When an employee needs to access long term disability benefits
("LTD"), employers should be mindful of the various
pitfalls that can arise in trying to successfully manage innocent
absenteeism. The employment relationship must be carefully managed
to maintain contact with the absent employee; obtain updated
medical; and, to ensure the employee maintains their benefit
contributions. CCPartners encourages employers to seek advice as
soon as possible during this process as it is important to
proactively address concerns and challenges as they arise.
Typically, an employer's main concern when an employee is
away on a long term absence is when or if the employee will return
to work. Traditionally, arbitrators and the courts have allowed
employers to claim frustration of contract and terminate the
employment relationship when an employee's innocent absenteeism
is excessive and there is no reasonable prospect of return in the
foreseeable future. There must be no reasonable prospect of return
to either the employee's regular job or an accommodated
position. Frustration has generally not attracted human rights
breaches as long as there is no reasonable accommodation that could
result in the employee returning to work. However, a recent BC
arbitration decision, Langley Township v Canadian Union of Public Employees
Local 403 (McPhillips), has created a wrinkle in
In Langley, Arbitrator McPhillips ordered the employer
to reinstate three employees that it had discharged for innocent
absenteeism. Each of the employees in dispute was off on LTD and
was found to be totally disabled from any occupation. The employer
was able to clearly demonstrate that the level of absenteeism was
excessive and there was no prospect of return to work in the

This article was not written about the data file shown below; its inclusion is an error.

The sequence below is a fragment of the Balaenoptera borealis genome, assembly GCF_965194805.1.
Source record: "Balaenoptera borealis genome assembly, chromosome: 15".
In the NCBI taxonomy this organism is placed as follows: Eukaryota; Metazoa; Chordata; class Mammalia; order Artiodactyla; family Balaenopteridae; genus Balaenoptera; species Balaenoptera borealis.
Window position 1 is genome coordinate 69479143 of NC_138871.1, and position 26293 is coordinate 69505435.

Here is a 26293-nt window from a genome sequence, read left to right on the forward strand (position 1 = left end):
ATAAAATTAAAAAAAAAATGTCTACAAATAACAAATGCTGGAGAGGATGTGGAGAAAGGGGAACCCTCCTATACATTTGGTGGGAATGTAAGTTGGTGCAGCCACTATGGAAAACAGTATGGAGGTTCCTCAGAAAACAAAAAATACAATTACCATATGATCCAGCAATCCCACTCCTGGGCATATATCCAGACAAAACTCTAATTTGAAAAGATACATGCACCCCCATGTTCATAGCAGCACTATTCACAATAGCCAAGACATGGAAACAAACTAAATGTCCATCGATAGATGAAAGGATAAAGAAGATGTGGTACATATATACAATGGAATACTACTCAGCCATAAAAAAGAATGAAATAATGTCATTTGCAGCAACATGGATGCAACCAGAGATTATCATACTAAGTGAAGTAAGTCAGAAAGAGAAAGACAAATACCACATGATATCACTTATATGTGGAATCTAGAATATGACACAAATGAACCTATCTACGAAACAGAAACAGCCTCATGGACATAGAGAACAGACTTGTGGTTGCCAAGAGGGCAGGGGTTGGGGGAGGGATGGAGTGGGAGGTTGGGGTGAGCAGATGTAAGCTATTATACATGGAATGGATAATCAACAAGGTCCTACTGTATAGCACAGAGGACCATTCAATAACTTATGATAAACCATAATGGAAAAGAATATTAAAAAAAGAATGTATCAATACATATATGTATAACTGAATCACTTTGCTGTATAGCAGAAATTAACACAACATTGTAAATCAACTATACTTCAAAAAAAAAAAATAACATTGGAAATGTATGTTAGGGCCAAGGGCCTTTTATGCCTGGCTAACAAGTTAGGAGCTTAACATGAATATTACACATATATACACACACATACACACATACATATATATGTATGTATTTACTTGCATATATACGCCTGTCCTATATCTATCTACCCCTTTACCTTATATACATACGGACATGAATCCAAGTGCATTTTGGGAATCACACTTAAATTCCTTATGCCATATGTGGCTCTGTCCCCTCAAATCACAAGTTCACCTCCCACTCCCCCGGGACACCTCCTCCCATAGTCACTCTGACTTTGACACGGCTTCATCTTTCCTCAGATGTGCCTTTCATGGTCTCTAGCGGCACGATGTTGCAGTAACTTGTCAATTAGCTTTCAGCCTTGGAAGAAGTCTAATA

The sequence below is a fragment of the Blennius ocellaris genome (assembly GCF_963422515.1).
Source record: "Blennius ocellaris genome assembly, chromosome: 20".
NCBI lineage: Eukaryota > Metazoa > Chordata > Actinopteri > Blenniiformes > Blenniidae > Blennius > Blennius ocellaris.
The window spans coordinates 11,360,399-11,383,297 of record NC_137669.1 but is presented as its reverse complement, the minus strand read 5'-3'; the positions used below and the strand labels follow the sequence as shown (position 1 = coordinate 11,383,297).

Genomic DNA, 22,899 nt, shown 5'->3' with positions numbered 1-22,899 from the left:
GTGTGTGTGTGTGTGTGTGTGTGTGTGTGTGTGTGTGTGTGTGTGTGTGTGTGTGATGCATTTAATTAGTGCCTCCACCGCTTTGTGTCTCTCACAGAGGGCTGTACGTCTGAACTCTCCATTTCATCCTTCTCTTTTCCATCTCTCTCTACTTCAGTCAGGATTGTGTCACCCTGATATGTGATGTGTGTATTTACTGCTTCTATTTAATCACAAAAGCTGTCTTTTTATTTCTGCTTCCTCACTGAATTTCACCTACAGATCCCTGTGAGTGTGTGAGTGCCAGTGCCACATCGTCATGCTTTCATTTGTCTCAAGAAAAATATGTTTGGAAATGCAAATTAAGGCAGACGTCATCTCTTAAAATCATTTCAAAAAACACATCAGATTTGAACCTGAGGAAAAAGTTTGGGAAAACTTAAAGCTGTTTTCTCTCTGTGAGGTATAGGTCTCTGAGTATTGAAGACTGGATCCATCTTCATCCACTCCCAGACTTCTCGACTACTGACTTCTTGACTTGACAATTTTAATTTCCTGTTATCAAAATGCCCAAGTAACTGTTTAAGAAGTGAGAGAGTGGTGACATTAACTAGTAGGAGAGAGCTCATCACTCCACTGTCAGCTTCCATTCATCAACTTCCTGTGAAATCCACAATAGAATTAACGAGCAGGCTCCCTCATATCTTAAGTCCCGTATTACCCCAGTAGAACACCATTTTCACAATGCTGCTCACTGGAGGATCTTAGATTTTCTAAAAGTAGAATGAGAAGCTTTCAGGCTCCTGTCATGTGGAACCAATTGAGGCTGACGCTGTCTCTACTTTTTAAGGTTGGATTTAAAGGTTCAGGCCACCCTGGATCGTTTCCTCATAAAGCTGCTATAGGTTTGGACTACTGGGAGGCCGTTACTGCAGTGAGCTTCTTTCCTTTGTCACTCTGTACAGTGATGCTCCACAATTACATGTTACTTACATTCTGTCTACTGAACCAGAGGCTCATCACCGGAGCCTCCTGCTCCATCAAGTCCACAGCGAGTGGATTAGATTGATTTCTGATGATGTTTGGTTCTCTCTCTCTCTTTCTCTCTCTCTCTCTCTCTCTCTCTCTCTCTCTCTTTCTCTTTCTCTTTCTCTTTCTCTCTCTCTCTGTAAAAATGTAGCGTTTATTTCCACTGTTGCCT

foreseeable future. As a result the employer considered the cost of
continuing the employees' other benefits (such as dental,
extended health and life insurance) and found that discharges would
result in a net savings of $10,000. The terminations went
ahead as the employer believed the contracts to be frustrated.
At arbitration the decision to end the employment relationship
was challenged as being arbitrary and discriminatory. The employer
conceded (rightfully so) that there was prima facie
discrimination as the employees were terminated because of their
disabilities; but, it defended the terminations by claiming a
bona fide occupational requirement. The Arbitrator
rejected this position as the employer lacked a policy outlining
when a discharge would occur for innocent absenteeism and the
decision to discharge was based on a desire to save money. The
Arbitrator relied on the fact that there was no change in status or
frustrating event that prompted the employer to proceed with the
terminations. Instead it was found that the decision was made
arbitrarily at a random point in time. It is our view
that the arbitrator failed to consider that the disability itself
was the frustrating event which was supported by the medical
documentation that confirmed the employees were totally disabled
and would not be able to return to work in any capacity in the
Employers should keep this decision in mind when managing an
employee who is absent on LTD. Employers would be advised to
consider what event has triggered the decision to discharge. It may
assist employers to develop a policy outlining how they will
approach innocent absenteeism. The lawyers at CCPartners are experienced in
managing innocent absenteeism and can assist you with this
This decision is currently being appealed to the British
Columbia Court of Appeal and the matter will be heard on September
14 and 15 2016. We will continue to monitor this decision and
update you on the Court's decision once it is available.
The content of this article is intended to provide a general
guide to the subject matter. Specialist advice should be sought
about your specific circumstances.
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Unfortunately, reasonable accommodation for employees in the workplace continues to be the source of significant litigation and even today we continue to see outrageous examples of employers behaving badly.
We are now beginning to see reported cases involving charges and subsequent fines laid against employers for failing to provide information, instruction and supervision to protect a worker from workplace violence.
On October 13, 2016, the Supreme Court of Canada denied leave to appeal an Ontario Court of Appeal decision which ordered an employer to pay a former employee 37 months of salary and benefits following termination.
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